Now there was in Joppa a disciple named Tabitha,
which, translated, means Dorcas. She was full of good works and acts
of charity. In those days she became ill and died, and when they had
washed her, they laid her in an upper room. Since
Lydda was near Joppa, the disciples, hearing that Peter was there,
sent two men to him, urging him, “Please come to us without delay.”
So Peter rose and went with them. And when he arrived, they took him
to the upper room. All the widows stood beside him weeping and
showing tunics and other garments that Dorcas made while she was with
them. But Peter put them all outside, and knelt down and prayed; and
turning to the body he said, “Tabitha, arise.” And she opened her
eyes, and when she saw Peter she sat up. And he gave her his hand and
raised her up. Then, calling the saints and widows, he presented her
alive. And it became known throughout all Joppa, and many believed in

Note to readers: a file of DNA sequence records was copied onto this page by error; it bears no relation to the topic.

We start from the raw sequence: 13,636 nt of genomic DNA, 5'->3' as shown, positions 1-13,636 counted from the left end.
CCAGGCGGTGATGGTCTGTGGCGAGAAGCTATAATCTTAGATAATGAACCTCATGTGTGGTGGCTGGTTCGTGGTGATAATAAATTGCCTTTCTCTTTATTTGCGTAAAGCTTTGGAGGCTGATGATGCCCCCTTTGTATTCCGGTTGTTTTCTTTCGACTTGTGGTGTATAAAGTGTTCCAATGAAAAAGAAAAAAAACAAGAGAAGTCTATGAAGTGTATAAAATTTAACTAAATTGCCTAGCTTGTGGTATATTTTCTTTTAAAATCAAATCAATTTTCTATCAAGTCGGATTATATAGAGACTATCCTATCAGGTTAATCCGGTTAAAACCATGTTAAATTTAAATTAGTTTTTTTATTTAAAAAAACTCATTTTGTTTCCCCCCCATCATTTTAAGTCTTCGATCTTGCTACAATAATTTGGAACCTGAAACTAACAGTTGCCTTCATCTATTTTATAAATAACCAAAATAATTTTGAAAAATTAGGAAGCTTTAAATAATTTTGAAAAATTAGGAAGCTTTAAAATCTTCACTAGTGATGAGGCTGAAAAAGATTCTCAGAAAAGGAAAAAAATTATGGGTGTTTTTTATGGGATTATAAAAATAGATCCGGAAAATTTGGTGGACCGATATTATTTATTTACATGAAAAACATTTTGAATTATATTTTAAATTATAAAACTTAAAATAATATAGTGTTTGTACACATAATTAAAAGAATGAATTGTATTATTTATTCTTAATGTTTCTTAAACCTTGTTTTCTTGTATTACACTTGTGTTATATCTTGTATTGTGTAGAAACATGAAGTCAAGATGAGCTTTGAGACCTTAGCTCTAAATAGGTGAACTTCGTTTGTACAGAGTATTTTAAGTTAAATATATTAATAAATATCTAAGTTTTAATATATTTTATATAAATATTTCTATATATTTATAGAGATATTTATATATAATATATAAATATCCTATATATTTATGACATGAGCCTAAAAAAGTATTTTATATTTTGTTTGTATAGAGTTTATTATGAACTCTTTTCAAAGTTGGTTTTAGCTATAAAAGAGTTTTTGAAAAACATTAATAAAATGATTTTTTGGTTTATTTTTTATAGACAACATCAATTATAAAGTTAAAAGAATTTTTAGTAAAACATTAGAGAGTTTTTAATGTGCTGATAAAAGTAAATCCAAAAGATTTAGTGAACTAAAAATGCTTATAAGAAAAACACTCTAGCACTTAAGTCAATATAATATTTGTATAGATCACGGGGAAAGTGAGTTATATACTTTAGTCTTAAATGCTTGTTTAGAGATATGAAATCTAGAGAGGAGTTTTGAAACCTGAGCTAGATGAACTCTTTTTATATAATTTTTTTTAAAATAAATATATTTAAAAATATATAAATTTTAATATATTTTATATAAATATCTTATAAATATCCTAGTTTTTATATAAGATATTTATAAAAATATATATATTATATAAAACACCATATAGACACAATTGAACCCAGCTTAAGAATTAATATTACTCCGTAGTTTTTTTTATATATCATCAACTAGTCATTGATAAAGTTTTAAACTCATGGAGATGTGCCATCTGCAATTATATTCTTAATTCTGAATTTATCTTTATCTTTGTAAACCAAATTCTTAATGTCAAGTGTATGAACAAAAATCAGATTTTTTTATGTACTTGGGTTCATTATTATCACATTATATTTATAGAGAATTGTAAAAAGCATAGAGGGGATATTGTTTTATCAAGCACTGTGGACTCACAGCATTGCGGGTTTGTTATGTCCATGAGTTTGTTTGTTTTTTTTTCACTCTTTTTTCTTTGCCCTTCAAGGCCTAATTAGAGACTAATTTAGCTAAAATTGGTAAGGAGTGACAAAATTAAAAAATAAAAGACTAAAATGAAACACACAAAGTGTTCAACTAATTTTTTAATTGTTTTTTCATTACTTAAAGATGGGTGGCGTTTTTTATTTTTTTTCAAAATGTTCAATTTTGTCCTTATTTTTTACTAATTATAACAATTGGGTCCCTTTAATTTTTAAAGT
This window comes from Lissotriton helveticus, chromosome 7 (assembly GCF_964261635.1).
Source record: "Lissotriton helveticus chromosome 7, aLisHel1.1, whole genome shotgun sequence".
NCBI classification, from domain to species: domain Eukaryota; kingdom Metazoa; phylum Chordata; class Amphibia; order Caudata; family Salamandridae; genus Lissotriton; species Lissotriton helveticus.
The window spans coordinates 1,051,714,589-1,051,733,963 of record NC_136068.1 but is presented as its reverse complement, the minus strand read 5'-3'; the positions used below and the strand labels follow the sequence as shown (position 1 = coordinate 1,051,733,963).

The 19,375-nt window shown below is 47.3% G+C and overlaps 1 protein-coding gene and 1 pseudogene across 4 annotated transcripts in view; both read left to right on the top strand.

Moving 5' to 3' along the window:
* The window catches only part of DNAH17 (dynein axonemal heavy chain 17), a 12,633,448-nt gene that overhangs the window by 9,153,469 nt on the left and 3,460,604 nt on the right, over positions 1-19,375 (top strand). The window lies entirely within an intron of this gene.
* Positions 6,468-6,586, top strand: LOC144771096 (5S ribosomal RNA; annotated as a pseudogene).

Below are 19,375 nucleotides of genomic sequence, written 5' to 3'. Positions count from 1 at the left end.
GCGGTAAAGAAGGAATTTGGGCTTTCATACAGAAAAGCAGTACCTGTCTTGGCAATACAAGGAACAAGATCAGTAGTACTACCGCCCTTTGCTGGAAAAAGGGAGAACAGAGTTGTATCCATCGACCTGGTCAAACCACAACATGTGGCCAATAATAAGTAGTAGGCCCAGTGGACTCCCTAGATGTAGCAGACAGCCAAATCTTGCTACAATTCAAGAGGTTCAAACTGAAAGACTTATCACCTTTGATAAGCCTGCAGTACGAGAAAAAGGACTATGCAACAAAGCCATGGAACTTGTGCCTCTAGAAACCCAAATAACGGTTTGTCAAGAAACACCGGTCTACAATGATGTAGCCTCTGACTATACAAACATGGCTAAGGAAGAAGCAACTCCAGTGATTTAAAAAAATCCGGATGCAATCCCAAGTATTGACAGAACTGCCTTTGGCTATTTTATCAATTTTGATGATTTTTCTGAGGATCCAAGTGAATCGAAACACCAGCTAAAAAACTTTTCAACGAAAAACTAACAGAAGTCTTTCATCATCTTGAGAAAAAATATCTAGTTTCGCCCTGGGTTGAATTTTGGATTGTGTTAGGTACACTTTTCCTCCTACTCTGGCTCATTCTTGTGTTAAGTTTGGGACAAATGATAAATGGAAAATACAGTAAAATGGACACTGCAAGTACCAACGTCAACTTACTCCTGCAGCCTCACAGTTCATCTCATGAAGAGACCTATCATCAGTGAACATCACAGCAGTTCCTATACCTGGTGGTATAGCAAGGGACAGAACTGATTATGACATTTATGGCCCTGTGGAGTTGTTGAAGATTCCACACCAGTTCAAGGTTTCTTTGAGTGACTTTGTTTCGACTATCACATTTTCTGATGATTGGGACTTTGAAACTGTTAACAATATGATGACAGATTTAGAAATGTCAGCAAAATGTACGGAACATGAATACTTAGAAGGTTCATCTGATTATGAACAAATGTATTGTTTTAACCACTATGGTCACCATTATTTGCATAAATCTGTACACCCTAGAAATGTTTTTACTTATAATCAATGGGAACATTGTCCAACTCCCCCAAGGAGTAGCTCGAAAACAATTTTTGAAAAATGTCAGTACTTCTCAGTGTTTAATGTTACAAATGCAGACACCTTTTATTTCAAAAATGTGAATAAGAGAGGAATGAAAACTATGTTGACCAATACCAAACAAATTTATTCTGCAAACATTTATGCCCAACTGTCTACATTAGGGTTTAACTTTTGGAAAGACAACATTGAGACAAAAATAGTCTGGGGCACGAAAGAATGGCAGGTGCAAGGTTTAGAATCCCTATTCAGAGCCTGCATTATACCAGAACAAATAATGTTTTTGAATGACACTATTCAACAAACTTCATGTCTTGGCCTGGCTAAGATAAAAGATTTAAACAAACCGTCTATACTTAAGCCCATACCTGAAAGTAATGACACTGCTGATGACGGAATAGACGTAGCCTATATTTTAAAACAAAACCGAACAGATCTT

the Lord. And he stayed in Joppa for many days with one Simon, a
Understanding And Applying the Text
The previous passage had the healing of a paralyzed man The man was paralyzed for eight years. Here Luke records the resurrection of a dead woman.
Peter is still in Lydda. Lydda was near Joppa. Joppa was a seaport on the Philistine coast. It is in the same location as modern-day Jaffa. Joppa was not a major port. But it was an important logistical base.
Luke starts off telling us about a woman who lived in Joppa. Her name was Tabitha. She was probably a Hellenistic Jew. The Hebrews called her Tabitha. The Greeks called her Dorcas. She was Christ’s disciple. She proved her faith with good works.
What does the scripture mean by good works? Good works are the duties of love where you help your neighbor. We live in a culture that measures how much we care by how much we spend.
Watch any politician. How do we determine if he cares about an issue? We watch how much tax money he spends on the issue. If He cuts the budget, we claim he does not care. A good example is education. How do we show we care about children’s education? We care by increasing taxes and spending more on education. The fact this has not worked in the past does not matter. We claim it is because we haven’t spent enough. We only need to spend a little bit more. So, we show we care by spending more.